THE THAI government needs to pay more attention to political developments in Myanmar and its capital Nay Pyi Taw. It doesn’t matter whether|Aung San Suu Kyi is able to assume the presidency
First and foremost: the nature of the new administration in Nay Pyi Taw is totally different from the outgoing one and notably from the current Thai regime. President Thein Sein, who will step down at the end of the month, is a former commander who heads the military-backed Union Solidarity and Development Party (USDP). It would be more precise to say that the USDP is the civilian political wing of the Tatmadaw (Myanmar Armed Forces).
The NLD-led government will be different because it has no strong linkage with the military. The party has fought against military rule since the beginning. With victory in the general election, the party has more confidence and stronger popular support to take more political space from the military.
The party will not give up its mission to amend the constitution, not only to allow Suu Kyi to take the top position in the country, but also to reduce the role of the Tatmadaw in politics and state administration.
The current Thai government was, of course, installed by the National Council for Peace and Order, the military junta which toppled an elected civilian government in May 2014. This regime is somewhat similar to what Myanmar had before the reforms more than half a decade ago. While Myanmar is in transition to full civilian rule, Thailand is on the way back to military rule, if not to the same degree as Myanmar used to be, but similar perhaps to the quasi-democracy that Thailand had in the early 1980s.
Secondly, the Thai military has rarely engaged with the NLD. The top brass here, as in Myanmar, generally believed they could sustain power forever. They believed military-to-military relations would dominate state-to-state ties. They clashed in the past, but also had personal relations. Myanmar’s top commander Senior General Min Aung Hlaing had close connections with many Thai commanders, notably the chairman of the Privy Council, General Prem Tinsulanonda, who now acts like the godfather to the Thai Army.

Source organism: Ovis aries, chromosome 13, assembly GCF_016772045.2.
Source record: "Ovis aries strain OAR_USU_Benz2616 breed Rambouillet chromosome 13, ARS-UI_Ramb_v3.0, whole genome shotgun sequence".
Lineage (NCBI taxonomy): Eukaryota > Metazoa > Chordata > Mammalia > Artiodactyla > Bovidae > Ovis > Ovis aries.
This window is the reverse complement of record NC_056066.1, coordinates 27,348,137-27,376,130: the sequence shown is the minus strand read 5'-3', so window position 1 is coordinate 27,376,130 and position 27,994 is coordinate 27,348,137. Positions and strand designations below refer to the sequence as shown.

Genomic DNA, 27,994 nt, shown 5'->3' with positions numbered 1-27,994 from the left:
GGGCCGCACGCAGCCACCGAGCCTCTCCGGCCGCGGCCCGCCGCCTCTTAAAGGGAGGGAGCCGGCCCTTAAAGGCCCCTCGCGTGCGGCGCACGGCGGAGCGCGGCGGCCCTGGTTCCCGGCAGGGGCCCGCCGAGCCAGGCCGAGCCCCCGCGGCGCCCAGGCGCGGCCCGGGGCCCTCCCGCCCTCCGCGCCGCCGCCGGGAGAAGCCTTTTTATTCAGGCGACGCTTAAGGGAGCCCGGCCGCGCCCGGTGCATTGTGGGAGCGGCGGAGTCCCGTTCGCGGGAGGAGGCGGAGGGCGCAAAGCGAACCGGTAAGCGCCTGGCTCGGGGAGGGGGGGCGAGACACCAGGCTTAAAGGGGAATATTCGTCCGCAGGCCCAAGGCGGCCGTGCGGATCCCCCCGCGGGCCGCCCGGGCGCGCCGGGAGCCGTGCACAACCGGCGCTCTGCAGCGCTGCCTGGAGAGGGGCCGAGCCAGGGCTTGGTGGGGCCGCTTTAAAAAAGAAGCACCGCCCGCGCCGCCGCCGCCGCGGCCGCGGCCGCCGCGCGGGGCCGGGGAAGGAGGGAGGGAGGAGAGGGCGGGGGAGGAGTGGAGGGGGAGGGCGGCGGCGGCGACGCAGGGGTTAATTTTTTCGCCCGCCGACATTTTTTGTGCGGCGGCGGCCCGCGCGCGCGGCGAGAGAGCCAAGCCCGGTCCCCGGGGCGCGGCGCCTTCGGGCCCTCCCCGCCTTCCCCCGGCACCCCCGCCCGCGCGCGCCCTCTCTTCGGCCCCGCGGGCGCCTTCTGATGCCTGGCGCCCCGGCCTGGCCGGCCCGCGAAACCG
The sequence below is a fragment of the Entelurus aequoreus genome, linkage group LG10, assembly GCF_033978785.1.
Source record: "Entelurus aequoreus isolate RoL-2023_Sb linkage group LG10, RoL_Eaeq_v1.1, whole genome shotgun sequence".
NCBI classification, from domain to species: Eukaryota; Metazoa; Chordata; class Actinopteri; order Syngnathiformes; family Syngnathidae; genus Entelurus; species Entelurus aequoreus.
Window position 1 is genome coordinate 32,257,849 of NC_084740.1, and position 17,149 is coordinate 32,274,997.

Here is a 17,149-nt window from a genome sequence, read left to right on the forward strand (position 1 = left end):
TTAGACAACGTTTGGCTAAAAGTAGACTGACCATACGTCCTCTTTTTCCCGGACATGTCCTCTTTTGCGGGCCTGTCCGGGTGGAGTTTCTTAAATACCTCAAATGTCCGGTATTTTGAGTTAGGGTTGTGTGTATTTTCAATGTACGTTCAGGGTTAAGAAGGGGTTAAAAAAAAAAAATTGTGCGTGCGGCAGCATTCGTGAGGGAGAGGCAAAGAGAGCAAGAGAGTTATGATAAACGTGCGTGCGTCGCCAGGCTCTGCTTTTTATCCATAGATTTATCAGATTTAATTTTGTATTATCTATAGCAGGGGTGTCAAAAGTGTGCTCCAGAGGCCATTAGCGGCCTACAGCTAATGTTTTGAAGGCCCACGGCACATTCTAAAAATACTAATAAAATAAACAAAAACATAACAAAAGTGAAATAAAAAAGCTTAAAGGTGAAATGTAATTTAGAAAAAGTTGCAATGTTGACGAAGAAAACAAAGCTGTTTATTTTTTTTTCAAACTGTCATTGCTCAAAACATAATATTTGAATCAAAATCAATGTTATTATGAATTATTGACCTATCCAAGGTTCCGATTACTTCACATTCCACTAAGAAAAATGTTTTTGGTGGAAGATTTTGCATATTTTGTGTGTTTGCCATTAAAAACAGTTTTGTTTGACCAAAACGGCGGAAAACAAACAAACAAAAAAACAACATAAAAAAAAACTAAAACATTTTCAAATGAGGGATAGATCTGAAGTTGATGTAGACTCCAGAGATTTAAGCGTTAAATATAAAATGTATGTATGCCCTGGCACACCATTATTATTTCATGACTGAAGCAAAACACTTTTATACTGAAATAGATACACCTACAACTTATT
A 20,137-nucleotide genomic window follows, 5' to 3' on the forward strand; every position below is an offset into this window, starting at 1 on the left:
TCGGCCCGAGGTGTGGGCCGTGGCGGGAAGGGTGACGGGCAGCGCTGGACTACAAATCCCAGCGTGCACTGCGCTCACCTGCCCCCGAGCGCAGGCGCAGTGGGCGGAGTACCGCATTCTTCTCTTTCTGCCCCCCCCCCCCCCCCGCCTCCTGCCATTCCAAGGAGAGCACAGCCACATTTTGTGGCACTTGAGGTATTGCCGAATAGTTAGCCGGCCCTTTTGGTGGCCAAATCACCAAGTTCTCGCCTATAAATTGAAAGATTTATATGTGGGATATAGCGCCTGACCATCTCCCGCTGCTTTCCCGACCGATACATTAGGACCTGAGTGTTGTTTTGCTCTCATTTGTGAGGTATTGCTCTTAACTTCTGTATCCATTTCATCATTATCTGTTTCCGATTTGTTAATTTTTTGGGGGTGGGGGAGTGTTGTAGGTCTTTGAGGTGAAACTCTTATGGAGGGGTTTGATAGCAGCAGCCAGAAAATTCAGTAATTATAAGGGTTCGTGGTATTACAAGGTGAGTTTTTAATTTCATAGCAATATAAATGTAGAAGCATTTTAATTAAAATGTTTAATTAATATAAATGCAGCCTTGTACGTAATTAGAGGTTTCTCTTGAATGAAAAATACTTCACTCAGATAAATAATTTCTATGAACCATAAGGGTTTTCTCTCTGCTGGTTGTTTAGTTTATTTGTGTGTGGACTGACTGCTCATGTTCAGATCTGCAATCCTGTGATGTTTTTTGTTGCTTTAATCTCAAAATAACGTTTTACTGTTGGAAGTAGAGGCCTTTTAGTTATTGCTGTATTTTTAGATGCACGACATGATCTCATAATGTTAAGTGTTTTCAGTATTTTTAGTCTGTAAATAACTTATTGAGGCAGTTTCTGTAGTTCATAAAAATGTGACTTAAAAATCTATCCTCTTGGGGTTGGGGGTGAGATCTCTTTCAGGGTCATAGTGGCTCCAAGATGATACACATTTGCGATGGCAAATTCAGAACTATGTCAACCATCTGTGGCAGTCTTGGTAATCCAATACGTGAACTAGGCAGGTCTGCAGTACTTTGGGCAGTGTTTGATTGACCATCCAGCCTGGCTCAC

Meanwhile, many Thai politicians – not only Pheu Thai’s Yingluck Shinawatra, the former premier, but also Democrat leader Abhisit Vejjajiva – never cut their relations with Aung San Suu Kyi and the NLD. When she was in office, Yingluck visited ‘The Lady’. And Suu Kyi made a high profile visit to Thailand when she was in opposition and Yingluck was Thailand’s PM. Yingluck is now playing the role of Thailand’s Suu Kyi in her crusade against the military regime.
Thirdly, Thailand and Myanmar have a lot of issues and problems to deal with jointly. Large sections of the border between the two countries are undefined grey areas, as only a small portion of the boundary line has been properly demarcated. And there’s no need to mention other issues such as narcotics and arms smuggling, as well as human trafficking. The Tatmadaw is still in charge of these matters, of course, but policies from now on will be issued and enforced by the NLD-led government.
And along the border, some armed ethnic groups have yet to reach peace solutions with the government. President Thein Sein managed to bring some of them in, but many others are still outside the ceasefire agreement and continue to engage in armed struggle. Recent Thai governments should be given some credit, though, for helping to facilitate peace talks between the Myanmar government and ethnic groups.
Some questions are still unresolved, as some ethnic groups – not only those in the peace process but many outside it – plus the government in Thailand, are still unaware of NLD policy in regard to these matters.